Bavarian brews and bangers in suburbia

Paulaner Beer Garden opens a second gastropub in Hod Hasharon.

A dish at Paulaner Beer Garden in Hod Hasharon (photo credit: ANATOLY MICHAELO)
A dish at Paulaner Beer Garden in Hod Hasharon
(photo credit: ANATOLY MICHAELO)
After three successful years in Sarona, a branch of Beer Garden owned by the Paulaner Brewery of Munich opened in Hod Hasharon’s Sharonim Mall seven months ago. The décor certainly recalls what I remember observing of similar establishments in the Bavarian capital: long tables with wooden benches, only a few of them with backs.
In a cozier – and quieter – room housing the bar, there are a few high tables, mostly surrounded by plain stools, although there are some comfortable ones upholstered in suede, as well as several leather banquettes.
The Paulaner Brewery, which was founded by an order of friars nearly 200 years ago, is known for six beers, ranging in color from pale blonde to deep amber, and in alcoholic content from 4.9% to 7.9%. Fortunately, the Beer Garden makes it easy to taste all of them, with a sampler of six draft flights (NIS 56), attractively and cleverly presented, and explained in commendable detail in the English menu.
The food menu at Beer Garden is divided into three categories: Good Beginnings (appetizers that comprise sausages, cheeses, pâtés and salads); Things Best Eaten Between Bread (featuring six sandwiches); and Grilled, Sautéed, Stewed (the restaurant’s main courses). There are one or two dishes in each section suitable for vegetarians.
Our attentive waiter offered to have the chef send out his recommended dishes, and we readily agreed. Not surprisingly, the first appetizer was a classic of Bavarian cuisine, which translated into a variety of sausages. Indeed, the dish was even named Bavarian Snack (NIS 44) – two pairs of small sausages served with bonfire potatoes, vegetable root cream and what Beer Garden calls “choucroute with a twist.” One set of sausages contained cheese, adding an extra dimension of flavor, as did pairing them with the deliciously unusual sauerkraut, which had been seasoned with arak and chili.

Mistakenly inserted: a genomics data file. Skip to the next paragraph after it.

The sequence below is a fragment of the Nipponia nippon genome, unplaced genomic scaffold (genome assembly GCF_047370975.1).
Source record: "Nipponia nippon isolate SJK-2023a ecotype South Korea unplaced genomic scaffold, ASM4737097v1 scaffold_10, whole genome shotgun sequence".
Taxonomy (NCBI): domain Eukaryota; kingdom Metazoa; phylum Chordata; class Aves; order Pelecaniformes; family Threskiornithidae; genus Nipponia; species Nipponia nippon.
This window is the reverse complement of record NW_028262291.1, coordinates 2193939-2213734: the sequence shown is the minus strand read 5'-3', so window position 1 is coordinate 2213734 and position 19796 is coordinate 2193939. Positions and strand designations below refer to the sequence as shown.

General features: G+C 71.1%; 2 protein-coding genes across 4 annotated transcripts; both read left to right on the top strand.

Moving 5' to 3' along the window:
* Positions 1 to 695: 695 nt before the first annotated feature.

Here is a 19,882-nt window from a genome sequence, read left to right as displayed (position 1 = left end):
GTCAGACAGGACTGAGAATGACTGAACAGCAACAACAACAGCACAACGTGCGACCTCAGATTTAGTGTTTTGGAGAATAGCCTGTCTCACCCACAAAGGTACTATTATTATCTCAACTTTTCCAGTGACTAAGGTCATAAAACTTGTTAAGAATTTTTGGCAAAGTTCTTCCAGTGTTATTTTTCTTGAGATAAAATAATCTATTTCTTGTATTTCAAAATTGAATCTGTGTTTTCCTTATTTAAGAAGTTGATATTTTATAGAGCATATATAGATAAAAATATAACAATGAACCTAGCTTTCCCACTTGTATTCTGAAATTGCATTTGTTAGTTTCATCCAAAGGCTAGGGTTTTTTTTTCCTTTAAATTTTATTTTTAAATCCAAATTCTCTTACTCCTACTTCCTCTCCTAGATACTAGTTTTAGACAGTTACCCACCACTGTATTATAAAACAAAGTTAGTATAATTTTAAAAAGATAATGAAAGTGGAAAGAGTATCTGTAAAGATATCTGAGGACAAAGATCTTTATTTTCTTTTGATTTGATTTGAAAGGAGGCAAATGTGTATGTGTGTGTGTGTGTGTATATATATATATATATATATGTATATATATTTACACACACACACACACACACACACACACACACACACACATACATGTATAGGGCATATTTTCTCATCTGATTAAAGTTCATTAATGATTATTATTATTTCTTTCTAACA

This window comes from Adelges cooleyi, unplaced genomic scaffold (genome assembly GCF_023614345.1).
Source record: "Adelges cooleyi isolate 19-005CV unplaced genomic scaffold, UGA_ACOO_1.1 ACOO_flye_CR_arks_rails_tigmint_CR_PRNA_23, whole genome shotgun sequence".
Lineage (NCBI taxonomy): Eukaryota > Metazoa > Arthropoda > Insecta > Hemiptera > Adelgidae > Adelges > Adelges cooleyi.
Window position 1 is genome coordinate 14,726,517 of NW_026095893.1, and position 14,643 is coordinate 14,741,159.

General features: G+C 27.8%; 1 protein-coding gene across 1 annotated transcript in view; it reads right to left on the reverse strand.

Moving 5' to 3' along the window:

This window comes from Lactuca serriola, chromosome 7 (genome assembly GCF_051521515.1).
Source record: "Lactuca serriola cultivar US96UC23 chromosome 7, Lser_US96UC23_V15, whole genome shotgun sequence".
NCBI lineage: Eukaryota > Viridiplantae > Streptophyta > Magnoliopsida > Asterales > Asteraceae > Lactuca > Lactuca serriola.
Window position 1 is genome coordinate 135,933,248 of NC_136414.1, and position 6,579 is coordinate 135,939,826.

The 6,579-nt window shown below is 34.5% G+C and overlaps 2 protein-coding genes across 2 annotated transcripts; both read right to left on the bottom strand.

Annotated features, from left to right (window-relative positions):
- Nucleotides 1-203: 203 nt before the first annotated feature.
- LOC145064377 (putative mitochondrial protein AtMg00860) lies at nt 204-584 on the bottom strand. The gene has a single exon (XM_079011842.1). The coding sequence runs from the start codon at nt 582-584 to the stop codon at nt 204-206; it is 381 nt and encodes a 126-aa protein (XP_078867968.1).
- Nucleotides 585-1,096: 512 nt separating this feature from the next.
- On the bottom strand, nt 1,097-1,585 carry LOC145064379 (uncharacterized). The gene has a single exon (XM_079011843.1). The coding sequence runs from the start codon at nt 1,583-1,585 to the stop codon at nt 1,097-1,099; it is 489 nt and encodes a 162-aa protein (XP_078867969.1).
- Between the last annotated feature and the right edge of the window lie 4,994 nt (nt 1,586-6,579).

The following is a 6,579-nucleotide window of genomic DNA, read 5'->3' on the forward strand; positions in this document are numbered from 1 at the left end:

The sausages also went well with the house bread – soft pretzels (NIS 16/29), served piping hot, accompanied by smoked tomato cream and aioli horseradish. The pretzels lacked only coarse salt baked into the crust to be excellent examples of the genre.
Our second starter was the stone bass on cauliflower (NIS 46) – raw fish on a fresh cauliflower salad studded with dried cranberries and dressed with sheep’s milk yogurt. The morsels of white fish with finely diced vegetable, sweet nuggets of fruit and mild dressing added up to a terrific interplay of flavors.
Our first main course was a reprise of sausages, this time made of lamb (NIS 76). The long, savory sausages were enhanced nicely by a complex cinnamon-scented cranberry cream and accompanied by al dente broccoli, green beans and kale.
The pièce de résistance of the evening was the Half-a-Chicken on the grill with roasted vegetables (NIS 79). The compact chicken was first cooked sous vide to seal in the juices, then marinated in herbs and grilled to a beautiful golden brown. The moist and flavorful poultry came with crisp potatoes, charred onion, soft tomato, tasty beets and a whole roasted garlic.
Beer Garden also offers four sides (NIS 18), three of which are variations on familiar potato side dishes, and one called the onion basket, which is battered and deep-fried white onion served in the fryer basket. This delectable version of onion rings is one of the best I have enjoyed in Israel.
It is not easy to save room for dessert after a heavy meal washed down by premium beer, but our waiter insisted we try two of the five desserts (NIS 41): the Kaiserschmarrn and the cheesecake. The former is a house specialty of Austrian origin: shredded, airy pancakes smothered in mounds of fluffy whipped cream and a few amarena cherries. It looks like a lot, but it is surprisingly light and goes down easy, even after a full meal.
The worthy cheesecake, with berry sauce and blueberry sorbet, is at the other end of the spectrum: dense and rich, with a petit beurre-and-butter crust that is remarkably similar to graham crackers.
The writer was a guest of the restaurant.
Paulaner Beer Garden Not kosher Sharonim Mall 2 Harakun St., Hod Hasharon Tel: (09) 889-9479